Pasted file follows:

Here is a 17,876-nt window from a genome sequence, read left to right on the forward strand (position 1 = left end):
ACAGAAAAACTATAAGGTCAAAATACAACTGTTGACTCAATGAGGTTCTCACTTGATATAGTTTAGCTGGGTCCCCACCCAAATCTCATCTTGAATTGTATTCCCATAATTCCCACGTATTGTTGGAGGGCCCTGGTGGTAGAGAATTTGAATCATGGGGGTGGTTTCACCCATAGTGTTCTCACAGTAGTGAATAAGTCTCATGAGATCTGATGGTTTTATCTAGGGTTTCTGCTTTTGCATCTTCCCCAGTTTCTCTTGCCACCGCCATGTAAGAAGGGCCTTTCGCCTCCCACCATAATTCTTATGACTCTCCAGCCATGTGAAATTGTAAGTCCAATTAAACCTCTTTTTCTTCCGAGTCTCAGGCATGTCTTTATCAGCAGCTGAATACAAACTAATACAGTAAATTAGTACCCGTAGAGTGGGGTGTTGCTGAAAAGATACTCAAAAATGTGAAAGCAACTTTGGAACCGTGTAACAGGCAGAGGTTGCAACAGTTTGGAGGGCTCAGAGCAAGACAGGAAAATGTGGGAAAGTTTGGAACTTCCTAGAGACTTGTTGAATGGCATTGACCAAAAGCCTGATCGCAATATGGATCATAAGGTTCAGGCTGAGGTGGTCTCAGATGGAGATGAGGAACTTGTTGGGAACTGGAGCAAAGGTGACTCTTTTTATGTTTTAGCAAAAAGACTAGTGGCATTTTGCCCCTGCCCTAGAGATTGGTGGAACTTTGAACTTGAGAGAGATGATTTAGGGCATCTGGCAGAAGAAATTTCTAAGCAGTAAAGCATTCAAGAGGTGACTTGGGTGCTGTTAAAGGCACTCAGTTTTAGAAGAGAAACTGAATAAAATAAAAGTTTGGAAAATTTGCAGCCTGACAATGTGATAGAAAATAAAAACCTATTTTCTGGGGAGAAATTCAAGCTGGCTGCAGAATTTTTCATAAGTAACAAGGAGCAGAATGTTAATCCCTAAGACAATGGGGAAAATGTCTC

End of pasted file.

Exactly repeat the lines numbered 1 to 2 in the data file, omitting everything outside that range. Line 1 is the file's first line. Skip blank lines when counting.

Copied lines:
Here is a 17,876-nt window from a genome sequence, read left to right on the forward strand (position 1 = left end):
ACAGAAAAACTATAAGGTCAAAATACAACTGTTGACTCAATGAGGTTCTCACTTGATATAGTTTAGCTGGGTCCCCACCCAAATCTCATCTTGAATTGTATTCCCATAATTCCCACGTATTGTTGGAGGGCCCTGGTGGTAGAGAATTTGAATCATGGGGGTGGTTTCACCCATAGTGTTCTCACAGTAGTGAATAAGTCTCATGAGATCTGATGGTTTTATCTAGGGTTTCTGCTTTTGCATCTTCCCCAGTTTCTCTTGCCACCGCCATGTAAGAAGGGCCTTTCGCCTCCCACCATAATTCTTATGACTCTCCAGCCATGTGAAATTGTAAGTCCAATTAAACCTCTTTTTCTTCCGAGTCTCAGGCATGTCTTTATCAGCAGCTGAATACAAACTAATACAGTAAATTAGTACCCGTAGAGTGGGGTGTTGCTGAAAAGATACTCAAAAATGTGAAAGCAACTTTGGAACCGTGTAACAGGCAGAGGTTGCAACAGTTTGGAGGGCTCAGAGCAAGACAGGAAAATGTGGGAAAGTTTGGAACTTCCTAGAGACTTGTTGAATGGCATTGACCAAAAGCCTGATCGCAATATGGATCATAAGGTTCAGGCTGAGGTGGTCTCAGATGGAGATGAGGAACTTGTTGGGAACTGGAGCAAAGGTGACTCTTTTTATGTTTTAGCAAAAAGACTAGTGGCATTTTGCCCCTGCCCTAGAGATTGGTGGAACTTTGAACTTGAGAGAGATGATTTAGGGCATCTGGCAGAAGAAATTTCTAAGCAGTAAAGCATTCAAGAGGTGACTTGGGTGCTGTTAAAGGCACTCAGTTTTAGAAGAGAAACTGAATAAAATAAAAGTTTGGAAAATTTGCAGCCTGACAATGTGATAGAAAATAAAAACCTATTTTCTGGGGAGAAATTCAAGCTGGCTGCAGAATTTTTCATAAGTAACAAGGAGCAGAATGTTAATCCCTAAGACAATGGGGAAAATGTCTC